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Author Notes:

E-mail: wcymanu@163.com

Conceived and designed the experiments: CW XL.

Performed the experiments: XL CW.

Analyzed the data: XL CW.

Contributed reagents/materials/analysis tools: XL CW.

Wrote the paper: XL YT.

We wish to thank Prof. Phil Wiffen (Training Director of UK Cochrane Center) and Dr. Jun Xia (Cochrane Schizophrenia Group) for their system review courses.

We wish to thank Dr. Zhirui Zhou (Radiotherapy Department, The Tumor Hospital of Jilin Province) for his comments on the manuscript.

Competing Interests: The authors have declared that no competing interests exist.

Subjects:

Research Funding:

The study was supported by the National Natural Science Foundation of China (81071083).

This study was also funded by the Beijing Science and Technology Commission (D101107047810001 ).

The funders had no role in study design, data collection and analysis, decision to publish, or preparation of the manuscript.

Keywords:

  • Antipsychotic Agents
  • Aripiprazole
  • Humans
  • Hyperprolactinemia
  • Piperazines
  • Placebos
  • Quinolones
  • Randomized Controlled Trials as Topic
  • Treatment Outcome

Adjunctive Aripiprazole Versus Placebo for Antipsychotic-Induced Hyperprolactinemia: Meta-Analysis of Randomized Controlled Trials

Tools:

Journal Title:

PLoS ONE

Volume:

Volume 8, Number 8

Publisher:

, Pages e70179-e70179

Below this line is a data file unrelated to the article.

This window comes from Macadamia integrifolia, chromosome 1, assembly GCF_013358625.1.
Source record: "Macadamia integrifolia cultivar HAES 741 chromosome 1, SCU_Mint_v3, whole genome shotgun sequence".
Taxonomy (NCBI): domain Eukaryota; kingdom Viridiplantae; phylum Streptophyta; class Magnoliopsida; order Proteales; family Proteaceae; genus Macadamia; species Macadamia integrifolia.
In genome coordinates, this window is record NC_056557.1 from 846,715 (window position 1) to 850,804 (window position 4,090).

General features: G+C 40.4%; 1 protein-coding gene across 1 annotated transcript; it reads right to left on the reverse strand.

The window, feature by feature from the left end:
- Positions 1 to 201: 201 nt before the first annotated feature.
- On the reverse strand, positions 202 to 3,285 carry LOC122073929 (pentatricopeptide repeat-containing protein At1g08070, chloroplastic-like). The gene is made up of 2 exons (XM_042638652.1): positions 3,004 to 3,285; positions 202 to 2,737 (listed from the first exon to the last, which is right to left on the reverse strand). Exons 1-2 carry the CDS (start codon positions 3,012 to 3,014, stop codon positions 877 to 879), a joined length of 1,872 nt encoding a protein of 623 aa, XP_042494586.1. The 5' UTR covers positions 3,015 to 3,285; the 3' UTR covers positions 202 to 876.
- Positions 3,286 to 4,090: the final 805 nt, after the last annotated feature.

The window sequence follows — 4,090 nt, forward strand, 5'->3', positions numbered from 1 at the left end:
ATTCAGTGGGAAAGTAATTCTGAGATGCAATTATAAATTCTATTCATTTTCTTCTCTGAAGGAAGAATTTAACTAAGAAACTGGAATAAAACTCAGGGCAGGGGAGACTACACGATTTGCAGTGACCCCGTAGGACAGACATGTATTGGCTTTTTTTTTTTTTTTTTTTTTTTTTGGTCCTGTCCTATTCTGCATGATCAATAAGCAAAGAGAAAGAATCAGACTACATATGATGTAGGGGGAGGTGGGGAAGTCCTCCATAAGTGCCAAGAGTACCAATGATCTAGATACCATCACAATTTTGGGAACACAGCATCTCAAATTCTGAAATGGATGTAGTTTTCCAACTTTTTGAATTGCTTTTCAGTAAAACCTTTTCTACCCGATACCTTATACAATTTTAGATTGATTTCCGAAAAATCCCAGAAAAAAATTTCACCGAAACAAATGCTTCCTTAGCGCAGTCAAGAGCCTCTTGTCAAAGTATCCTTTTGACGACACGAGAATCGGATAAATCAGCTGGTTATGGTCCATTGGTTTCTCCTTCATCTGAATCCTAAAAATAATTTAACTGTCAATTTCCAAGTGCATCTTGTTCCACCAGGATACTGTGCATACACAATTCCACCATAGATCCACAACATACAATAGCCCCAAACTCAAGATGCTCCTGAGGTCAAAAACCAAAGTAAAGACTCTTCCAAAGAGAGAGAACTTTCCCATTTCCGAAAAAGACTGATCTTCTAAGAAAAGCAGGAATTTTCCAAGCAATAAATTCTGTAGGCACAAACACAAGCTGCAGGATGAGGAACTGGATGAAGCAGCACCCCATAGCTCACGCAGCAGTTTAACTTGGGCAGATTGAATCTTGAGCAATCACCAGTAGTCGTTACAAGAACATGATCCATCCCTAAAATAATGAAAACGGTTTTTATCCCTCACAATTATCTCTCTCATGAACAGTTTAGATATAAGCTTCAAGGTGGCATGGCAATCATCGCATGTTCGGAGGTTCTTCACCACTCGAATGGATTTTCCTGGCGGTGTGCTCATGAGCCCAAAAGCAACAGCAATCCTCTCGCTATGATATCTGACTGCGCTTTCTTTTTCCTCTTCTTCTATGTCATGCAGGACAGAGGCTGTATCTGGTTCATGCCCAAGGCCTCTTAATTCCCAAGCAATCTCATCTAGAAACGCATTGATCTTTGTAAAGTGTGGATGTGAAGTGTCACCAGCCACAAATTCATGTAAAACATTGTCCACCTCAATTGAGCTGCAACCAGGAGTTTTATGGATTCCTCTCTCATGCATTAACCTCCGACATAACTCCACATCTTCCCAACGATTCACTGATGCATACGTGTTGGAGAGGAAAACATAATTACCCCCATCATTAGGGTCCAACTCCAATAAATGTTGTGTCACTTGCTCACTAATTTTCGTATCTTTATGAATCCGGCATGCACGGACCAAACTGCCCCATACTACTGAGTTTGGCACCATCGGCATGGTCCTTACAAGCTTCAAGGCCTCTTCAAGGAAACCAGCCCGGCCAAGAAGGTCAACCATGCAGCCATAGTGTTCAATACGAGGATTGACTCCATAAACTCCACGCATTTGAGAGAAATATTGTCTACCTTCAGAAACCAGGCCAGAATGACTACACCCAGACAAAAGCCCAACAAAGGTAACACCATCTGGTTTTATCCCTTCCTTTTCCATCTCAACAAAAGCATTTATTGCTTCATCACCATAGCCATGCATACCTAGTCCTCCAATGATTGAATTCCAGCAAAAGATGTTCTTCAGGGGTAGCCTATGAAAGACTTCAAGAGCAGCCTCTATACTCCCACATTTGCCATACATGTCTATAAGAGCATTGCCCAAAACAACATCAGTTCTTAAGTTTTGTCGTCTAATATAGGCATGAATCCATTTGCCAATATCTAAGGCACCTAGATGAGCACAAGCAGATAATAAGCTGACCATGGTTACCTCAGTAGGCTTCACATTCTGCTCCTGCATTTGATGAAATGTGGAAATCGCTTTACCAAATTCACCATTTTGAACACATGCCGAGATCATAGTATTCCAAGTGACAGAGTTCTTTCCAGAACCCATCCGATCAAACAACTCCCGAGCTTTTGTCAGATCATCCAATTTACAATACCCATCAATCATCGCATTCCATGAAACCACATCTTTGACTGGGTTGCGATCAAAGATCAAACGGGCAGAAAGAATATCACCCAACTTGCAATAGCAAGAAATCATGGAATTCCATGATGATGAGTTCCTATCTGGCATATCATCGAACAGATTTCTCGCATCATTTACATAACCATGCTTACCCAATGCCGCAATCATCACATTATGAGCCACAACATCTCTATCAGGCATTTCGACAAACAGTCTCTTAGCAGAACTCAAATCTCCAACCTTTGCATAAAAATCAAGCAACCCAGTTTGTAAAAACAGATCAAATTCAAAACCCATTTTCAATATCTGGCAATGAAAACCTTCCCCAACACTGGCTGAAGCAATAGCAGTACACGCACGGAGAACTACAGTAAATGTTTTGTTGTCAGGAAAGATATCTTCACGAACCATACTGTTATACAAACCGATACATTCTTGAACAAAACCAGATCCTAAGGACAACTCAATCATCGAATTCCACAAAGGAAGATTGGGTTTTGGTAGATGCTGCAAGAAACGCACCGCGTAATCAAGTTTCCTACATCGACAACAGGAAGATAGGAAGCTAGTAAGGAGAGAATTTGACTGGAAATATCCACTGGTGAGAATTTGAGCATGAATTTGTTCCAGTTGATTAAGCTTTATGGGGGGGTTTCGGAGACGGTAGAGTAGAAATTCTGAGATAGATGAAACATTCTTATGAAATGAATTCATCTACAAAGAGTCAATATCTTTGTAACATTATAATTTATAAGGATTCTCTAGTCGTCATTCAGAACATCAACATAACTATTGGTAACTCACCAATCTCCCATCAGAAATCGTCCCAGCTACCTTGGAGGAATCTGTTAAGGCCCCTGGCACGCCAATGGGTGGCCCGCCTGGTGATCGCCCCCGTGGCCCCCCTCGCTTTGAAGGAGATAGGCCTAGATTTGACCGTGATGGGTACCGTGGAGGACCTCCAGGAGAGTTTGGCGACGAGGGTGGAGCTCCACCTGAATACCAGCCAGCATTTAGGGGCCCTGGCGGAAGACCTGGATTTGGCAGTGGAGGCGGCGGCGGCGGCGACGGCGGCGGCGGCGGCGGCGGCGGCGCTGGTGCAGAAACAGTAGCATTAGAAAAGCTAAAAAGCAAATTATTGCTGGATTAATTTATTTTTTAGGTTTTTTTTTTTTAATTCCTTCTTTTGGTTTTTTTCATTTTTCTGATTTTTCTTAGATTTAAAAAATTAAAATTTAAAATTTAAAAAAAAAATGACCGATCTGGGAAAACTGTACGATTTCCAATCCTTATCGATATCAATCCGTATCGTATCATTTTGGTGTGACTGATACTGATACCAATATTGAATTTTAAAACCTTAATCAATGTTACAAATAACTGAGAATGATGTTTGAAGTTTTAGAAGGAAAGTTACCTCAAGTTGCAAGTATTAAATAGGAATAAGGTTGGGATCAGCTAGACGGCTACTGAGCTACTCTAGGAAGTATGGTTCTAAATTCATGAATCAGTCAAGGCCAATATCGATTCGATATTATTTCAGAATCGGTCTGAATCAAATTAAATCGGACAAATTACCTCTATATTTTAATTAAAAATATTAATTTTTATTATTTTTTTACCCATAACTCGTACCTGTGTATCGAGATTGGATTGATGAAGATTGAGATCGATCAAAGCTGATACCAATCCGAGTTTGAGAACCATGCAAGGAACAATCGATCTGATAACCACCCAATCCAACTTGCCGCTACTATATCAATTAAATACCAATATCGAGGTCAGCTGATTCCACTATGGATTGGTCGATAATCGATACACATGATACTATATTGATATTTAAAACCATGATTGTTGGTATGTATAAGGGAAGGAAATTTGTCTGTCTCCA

Type of Work:

Article | Final Publisher PDF

Abstract:

Objective:To compare the safety and efficacy of adjunctive aripiprazole versus placebo for antipsychotic-induced hyperprolactinemia.Methods:Population: adult patients presenting with antipsychotic-induced hyperprolactinemia diagnosed by prolactin level with or without prolactin-related symptoms. Interventions: adjunctive aripiprazole vs. adjunctive placebo. Outcome measures: adverse events and efficacy of treatment. Studies: randomized controlled trials.Results:Five randomized controlled trials with a total of 639 patients (326 adjunctive aripiprazole, 313 adjunctive placebo) met the inclusion criteria. Adjunctive aripiprazole was associated with a 79.11% (125/158) prolactin level normalization rate. Meta-analysis of insomnia, headache, sedation, psychiatric disorder, extrapyramidal symptom, dry mouth, and fatigue showed no significant differences in the adjunctive aripiprazole treatment group compared with the placebo group (risk difference (Mantel-Haenszel, random or fixed) -0.05 to 0.04 (95% confidence interval -0.13 to 0.16); I 2 = 0% to 68%, P = 0.20 to 0.70). However, sedation, insomnia, and headache were more frequent when the adjunctive aripiprazole dose was higher than 15 mg/day. Meta-analysis of the prolactin level normalization indicated adjunctive aripiprazole was superior to placebo (risk difference (Mantel-Haenszel, random) 0.76 (95% confidence interval 0.67 to 0.85); I 2 = 43%, P < 0.00001). The subgroup analysis confirmed that the subjects who received adjunctive aripiprazole 5 mg/day showed a degree of prolactin normalization similar to that of all participants. No significant differences between groups in discontinuation and improvements of psychiatric symptoms.Conclusion:Adjunctive aripiprazole is both safe and effective as a reasonable choice treatment for patients with antipsychotic-induced hyperprolactinemia. The appropriate dose of adjunctive aripiprazole may be 5 mg/day.

Copyright information:

© 2013 Li et al.

This is an Open Access work distributed under the terms of the Creative Commons Attribution 4.0 International License (https://creativecommons.org/licenses/by/4.0/).
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